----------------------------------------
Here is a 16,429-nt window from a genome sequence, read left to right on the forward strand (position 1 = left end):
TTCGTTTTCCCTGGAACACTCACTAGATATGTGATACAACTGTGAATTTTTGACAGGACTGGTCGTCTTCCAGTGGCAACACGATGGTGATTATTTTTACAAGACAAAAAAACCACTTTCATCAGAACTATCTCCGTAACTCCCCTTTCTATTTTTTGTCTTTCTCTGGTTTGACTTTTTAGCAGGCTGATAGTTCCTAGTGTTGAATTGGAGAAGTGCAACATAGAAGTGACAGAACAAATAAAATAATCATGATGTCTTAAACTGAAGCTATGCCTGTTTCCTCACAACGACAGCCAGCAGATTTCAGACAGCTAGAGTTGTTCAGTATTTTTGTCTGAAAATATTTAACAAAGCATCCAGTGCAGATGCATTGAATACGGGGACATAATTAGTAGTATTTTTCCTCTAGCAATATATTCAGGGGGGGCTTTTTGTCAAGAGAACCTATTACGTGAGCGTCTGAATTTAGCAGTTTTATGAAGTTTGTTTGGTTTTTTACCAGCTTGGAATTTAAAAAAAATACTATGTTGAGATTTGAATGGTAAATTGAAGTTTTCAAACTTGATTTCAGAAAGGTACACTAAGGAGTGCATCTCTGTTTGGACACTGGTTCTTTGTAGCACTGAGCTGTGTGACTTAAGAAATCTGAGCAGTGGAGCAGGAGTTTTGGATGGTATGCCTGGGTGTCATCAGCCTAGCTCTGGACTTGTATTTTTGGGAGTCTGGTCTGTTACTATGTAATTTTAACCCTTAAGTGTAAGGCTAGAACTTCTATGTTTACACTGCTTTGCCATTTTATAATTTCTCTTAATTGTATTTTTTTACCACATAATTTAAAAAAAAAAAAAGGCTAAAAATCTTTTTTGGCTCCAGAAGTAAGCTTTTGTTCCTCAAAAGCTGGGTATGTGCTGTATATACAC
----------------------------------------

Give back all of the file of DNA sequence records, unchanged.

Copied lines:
Here is a 16,429-nt window from a genome sequence, read left to right on the forward strand (position 1 = left end):
TTCGTTTTCCCTGGAACACTCACTAGATATGTGATACAACTGTGAATTTTTGACAGGACTGGTCGTCTTCCAGTGGCAACACGATGGTGATTATTTTTACAAGACAAAAAAACCACTTTCATCAGAACTATCTCCGTAACTCCCCTTTCTATTTTTTGTCTTTCTCTGGTTTGACTTTTTAGCAGGCTGATAGTTCCTAGTGTTGAATTGGAGAAGTGCAACATAGAAGTGACAGAACAAATAAAATAATCATGATGTCTTAAACTGAAGCTATGCCTGTTTCCTCACAACGACAGCCAGCAGATTTCAGACAGCTAGAGTTGTTCAGTATTTTTGTCTGAAAATATTTAACAAAGCATCCAGTGCAGATGCATTGAATACGGGGACATAATTAGTAGTATTTTTCCTCTAGCAATATATTCAGGGGGGGCTTTTTGTCAAGAGAACCTATTACGTGAGCGTCTGAATTTAGCAGTTTTATGAAGTTTGTTTGGTTTTTTACCAGCTTGGAATTTAAAAAAAATACTATGTTGAGATTTGAATGGTAAATTGAAGTTTTCAAACTTGATTTCAGAAAGGTACACTAAGGAGTGCATCTCTGTTTGGACACTGGTTCTTTGTAGCACTGAGCTGTGTGACTTAAGAAATCTGAGCAGTGGAGCAGGAGTTTTGGATGGTATGCCTGGGTGTCATCAGCCTAGCTCTGGACTTGTATTTTTGGGAGTCTGGTCTGTTACTATGTAATTTTAACCCTTAAGTGTAAGGCTAGAACTTCTATGTTTACACTGCTTTGCCATTTTATAATTTCTCTTAATTGTATTTTTTTACCACATAATTTAAAAAAAAAAAAAGGCTAAAAATCTTTTTTGGCTCCAGAAGTAAGCTTTTGTTCCTCAAAAGCTGGGTATGTGCTGTATATACAC